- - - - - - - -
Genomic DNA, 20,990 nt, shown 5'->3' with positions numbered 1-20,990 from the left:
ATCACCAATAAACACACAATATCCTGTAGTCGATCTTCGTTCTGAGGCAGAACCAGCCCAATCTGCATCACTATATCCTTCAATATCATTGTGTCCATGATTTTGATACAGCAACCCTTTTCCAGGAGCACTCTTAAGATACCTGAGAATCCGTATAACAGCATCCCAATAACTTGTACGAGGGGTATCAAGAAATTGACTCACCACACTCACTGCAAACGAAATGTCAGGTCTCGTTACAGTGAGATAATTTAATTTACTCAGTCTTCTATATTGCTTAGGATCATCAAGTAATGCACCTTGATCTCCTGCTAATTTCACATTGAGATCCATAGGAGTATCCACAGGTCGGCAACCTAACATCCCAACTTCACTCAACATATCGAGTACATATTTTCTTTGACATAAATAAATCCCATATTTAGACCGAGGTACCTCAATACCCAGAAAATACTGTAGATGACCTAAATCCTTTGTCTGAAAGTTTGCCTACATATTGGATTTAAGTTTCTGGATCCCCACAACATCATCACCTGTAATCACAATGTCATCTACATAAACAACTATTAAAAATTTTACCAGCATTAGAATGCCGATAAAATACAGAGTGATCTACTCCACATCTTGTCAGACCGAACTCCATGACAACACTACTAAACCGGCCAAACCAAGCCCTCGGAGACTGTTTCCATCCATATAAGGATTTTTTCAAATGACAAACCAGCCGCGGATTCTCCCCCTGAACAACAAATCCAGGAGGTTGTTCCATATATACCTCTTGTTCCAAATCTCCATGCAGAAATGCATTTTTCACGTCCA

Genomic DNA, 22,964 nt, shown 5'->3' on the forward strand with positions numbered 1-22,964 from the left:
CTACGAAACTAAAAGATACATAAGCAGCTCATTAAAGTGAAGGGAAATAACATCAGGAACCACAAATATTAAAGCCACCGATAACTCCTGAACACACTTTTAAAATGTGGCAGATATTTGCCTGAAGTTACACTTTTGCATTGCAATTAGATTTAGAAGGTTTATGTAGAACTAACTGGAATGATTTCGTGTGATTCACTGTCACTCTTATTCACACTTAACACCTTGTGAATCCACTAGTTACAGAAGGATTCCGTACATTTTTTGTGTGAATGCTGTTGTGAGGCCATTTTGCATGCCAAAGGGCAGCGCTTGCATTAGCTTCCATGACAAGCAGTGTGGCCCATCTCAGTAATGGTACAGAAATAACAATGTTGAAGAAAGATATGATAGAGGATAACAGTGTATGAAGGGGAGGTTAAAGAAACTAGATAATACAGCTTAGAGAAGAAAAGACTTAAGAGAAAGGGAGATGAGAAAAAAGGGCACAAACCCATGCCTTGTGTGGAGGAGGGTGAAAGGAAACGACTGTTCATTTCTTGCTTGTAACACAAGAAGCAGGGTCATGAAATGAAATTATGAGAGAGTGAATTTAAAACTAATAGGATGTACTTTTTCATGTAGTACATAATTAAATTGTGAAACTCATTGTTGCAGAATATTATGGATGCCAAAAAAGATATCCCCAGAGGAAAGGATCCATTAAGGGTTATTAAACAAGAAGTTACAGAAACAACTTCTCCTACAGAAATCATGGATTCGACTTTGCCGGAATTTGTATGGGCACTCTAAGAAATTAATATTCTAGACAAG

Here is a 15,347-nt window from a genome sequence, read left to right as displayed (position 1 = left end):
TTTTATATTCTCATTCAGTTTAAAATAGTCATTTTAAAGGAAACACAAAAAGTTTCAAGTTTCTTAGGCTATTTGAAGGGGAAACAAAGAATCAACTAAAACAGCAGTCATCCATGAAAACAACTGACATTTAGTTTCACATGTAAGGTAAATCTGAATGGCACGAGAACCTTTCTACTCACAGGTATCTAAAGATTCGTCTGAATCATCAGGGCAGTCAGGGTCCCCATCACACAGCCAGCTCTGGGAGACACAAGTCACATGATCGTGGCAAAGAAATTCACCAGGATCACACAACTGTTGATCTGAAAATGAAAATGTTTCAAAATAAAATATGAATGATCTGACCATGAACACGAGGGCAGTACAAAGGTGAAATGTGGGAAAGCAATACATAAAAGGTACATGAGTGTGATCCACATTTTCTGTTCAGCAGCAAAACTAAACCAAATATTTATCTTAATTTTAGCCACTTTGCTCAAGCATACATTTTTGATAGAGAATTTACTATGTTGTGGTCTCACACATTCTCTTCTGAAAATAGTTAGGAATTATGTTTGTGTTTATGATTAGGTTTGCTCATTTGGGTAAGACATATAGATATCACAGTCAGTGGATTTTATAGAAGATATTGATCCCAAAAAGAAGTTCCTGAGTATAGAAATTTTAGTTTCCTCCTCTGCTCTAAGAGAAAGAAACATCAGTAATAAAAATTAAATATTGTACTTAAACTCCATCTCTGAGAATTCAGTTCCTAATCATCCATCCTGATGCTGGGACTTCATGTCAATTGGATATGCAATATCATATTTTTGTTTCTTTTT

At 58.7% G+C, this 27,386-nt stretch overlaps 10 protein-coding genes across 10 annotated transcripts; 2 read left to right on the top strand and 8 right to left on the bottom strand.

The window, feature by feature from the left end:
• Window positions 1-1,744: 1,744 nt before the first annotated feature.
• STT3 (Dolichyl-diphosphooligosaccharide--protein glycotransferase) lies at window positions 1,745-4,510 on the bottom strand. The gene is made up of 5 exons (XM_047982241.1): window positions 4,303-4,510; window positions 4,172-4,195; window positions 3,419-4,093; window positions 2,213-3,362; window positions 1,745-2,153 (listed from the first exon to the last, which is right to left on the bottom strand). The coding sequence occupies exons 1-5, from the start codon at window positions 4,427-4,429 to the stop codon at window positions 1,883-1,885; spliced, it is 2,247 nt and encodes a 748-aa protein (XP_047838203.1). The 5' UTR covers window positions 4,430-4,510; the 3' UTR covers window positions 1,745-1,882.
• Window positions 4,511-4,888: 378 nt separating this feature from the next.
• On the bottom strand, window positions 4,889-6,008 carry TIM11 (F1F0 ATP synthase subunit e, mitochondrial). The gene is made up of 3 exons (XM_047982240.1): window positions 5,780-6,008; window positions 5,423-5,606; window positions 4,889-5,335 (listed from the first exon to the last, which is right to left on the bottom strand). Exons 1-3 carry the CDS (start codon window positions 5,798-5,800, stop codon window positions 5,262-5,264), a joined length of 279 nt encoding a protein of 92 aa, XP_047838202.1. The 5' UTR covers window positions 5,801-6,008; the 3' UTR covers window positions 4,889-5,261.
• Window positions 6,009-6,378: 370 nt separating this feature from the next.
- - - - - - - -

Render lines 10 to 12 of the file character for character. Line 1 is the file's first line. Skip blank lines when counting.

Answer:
• STT3 (Dolichyl-diphosphooligosaccharide--protein glycotransferase) lies at window positions 1,745-4,510 on the bottom strand. The gene is made up of 5 exons (XM_047982241.1): window positions 4,303-4,510; window positions 4,172-4,195; window positions 3,419-4,093; window positions 2,213-3,362; window positions 1,745-2,153 (listed from the first exon to the last, which is right to left on the bottom strand). The coding sequence occupies exons 1-5, from the start codon at window positions 4,427-4,429 to the stop codon at window positions 1,883-1,885; spliced, it is 2,247 nt and encodes a 748-aa protein (XP_047838203.1). The 5' UTR covers window positions 4,430-4,510; the 3' UTR covers window positions 1,745-1,882.
• Window positions 4,511-4,888: 378 nt separating this feature from the next.
• On the bottom strand, window positions 4,889-6,008 carry TIM11 (F1F0 ATP synthase subunit e, mitochondrial). The gene is made up of 3 exons (XM_047982240.1): window positions 5,780-6,008; window positions 5,423-5,606; window positions 4,889-5,335 (listed from the first exon to the last, which is right to left on the bottom strand). Exons 1-3 carry the CDS (start codon window positions 5,798-5,800, stop codon window positions 5,262-5,264), a joined length of 279 nt encoding a protein of 92 aa, XP_047838202.1. The 5' UTR covers window positions 5,801-6,008; the 3' UTR covers window positions 4,889-5,261.